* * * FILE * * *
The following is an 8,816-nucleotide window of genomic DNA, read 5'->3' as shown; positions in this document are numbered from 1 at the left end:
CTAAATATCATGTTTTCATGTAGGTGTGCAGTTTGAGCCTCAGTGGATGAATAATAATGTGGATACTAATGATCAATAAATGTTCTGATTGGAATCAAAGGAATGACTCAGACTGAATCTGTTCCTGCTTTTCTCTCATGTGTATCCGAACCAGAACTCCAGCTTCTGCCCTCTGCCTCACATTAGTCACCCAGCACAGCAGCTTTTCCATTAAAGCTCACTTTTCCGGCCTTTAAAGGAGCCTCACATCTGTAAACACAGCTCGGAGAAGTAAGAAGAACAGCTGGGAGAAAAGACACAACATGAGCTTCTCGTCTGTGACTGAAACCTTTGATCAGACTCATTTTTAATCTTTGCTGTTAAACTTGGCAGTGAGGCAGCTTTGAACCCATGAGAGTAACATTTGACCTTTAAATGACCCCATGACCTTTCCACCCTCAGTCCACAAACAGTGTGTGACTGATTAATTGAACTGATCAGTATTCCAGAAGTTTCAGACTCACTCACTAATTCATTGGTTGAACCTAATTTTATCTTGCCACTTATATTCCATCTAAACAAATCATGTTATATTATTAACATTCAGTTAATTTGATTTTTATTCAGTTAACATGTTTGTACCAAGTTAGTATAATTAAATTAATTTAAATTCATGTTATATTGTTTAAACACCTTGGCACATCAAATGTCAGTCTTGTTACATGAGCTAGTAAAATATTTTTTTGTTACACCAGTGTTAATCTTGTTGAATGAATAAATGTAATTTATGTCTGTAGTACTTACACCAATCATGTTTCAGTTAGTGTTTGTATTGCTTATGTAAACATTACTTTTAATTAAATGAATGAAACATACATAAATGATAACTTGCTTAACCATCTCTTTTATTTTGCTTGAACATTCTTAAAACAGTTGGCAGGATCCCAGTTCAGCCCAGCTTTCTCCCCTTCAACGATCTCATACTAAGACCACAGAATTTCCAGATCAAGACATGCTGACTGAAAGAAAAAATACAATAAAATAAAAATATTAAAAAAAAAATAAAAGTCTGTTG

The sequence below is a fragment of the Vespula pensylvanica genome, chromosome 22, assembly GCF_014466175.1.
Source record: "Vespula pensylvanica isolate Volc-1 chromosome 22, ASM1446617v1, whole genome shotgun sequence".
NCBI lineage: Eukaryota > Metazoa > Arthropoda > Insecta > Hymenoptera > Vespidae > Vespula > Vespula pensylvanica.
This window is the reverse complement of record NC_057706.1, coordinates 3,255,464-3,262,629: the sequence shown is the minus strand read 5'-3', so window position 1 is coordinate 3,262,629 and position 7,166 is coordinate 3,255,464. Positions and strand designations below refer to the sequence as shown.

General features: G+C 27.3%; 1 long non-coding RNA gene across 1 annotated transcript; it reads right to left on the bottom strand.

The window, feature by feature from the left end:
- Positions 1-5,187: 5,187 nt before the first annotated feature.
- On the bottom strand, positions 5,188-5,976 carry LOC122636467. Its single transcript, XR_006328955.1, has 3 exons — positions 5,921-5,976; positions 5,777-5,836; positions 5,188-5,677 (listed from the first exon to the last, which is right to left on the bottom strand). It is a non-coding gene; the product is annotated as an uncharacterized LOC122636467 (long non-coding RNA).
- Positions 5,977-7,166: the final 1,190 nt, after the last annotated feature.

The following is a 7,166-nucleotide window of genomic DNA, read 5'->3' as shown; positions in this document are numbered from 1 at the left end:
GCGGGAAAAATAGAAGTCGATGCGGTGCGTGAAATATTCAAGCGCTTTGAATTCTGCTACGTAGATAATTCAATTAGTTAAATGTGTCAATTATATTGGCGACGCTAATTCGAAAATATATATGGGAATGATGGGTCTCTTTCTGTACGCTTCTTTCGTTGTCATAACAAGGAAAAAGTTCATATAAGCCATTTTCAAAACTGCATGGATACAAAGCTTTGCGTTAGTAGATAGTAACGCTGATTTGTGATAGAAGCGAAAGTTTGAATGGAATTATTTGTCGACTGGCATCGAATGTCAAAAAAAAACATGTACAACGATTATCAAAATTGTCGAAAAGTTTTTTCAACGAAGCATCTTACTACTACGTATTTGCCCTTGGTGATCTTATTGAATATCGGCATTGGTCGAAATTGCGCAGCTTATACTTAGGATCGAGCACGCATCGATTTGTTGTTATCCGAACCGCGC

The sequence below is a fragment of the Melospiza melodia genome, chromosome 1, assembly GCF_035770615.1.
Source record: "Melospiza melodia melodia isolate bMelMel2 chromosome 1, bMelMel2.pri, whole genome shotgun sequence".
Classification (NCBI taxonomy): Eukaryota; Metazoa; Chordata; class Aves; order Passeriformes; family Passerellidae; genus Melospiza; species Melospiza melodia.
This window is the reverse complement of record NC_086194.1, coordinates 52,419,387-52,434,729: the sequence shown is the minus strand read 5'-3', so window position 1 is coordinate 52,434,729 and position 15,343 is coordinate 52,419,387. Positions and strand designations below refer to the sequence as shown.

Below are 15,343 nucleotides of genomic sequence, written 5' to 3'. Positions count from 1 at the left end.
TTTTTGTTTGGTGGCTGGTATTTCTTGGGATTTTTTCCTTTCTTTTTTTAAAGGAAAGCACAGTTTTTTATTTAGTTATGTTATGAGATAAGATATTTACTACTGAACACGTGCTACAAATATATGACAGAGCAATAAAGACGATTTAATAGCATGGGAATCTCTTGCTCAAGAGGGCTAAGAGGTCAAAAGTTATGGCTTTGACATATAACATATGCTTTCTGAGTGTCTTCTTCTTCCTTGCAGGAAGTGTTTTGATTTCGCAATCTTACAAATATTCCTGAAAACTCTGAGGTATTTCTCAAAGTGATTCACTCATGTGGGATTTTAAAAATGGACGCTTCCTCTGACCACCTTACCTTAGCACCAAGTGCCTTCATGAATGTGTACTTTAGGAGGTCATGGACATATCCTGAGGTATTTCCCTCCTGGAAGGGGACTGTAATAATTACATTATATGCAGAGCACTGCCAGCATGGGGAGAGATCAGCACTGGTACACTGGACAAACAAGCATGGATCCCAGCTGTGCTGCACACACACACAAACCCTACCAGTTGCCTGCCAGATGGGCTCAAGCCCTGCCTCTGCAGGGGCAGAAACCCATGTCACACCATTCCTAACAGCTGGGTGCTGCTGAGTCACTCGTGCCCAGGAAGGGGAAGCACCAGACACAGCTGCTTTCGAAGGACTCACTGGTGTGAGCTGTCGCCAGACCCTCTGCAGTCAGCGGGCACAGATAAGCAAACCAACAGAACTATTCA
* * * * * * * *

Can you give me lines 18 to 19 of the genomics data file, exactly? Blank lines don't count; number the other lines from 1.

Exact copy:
Below are 15,343 nucleotides of genomic sequence, written 5' to 3'. Positions count from 1 at the left end.
TTTTTGTTTGGTGGCTGGTATTTCTTGGGATTTTTTCCTTTCTTTTTTTAAAGGAAAGCACAGTTTTTTATTTAGTTATGTTATGAGATAAGATATTTACTACTGAACACGTGCTACAAATATATGACAGAGCAATAAAGACGATTTAATAGCATGGGAATCTCTTGCTCAAGAGGGCTAAGAGGTCAAAAGTTATGGCTTTGACATATAACATATGCTTTCTGAGTGTCTTCTTCTTCCTTGCAGGAAGTGTTTTGATTTCGCAATCTTACAAATATTCCTGAAAACTCTGAGGTATTTCTCAAAGTGATTCACTCATGTGGGATTTTAAAAATGGACGCTTCCTCTGACCACCTTACCTTAGCACCAAGTGCCTTCATGAATGTGTACTTTAGGAGGTCATGGACATATCCTGAGGTATTTCCCTCCTGGAAGGGGACTGTAATAATTACATTATATGCAGAGCACTGCCAGCATGGGGAGAGATCAGCACTGGTACACTGGACAAACAAGCATGGATCCCAGCTGTGCTGCACACACACACAAACCCTACCAGTTGCCTGCCAGATGGGCTCAAGCCCTGCCTCTGCAGGGGCAGAAACCCATGTCACACCATTCCTAACAGCTGGGTGCTGCTGAGTCACTCGTGCCCAGGAAGGGGAAGCACCAGACACAGCTGCTTTCGAAGGACTCACTGGTGTGAGCTGTCGCCAGACCCTCTGCAGTCAGCGGGCACAGATAAGCAAACCAACAGAACTATTCA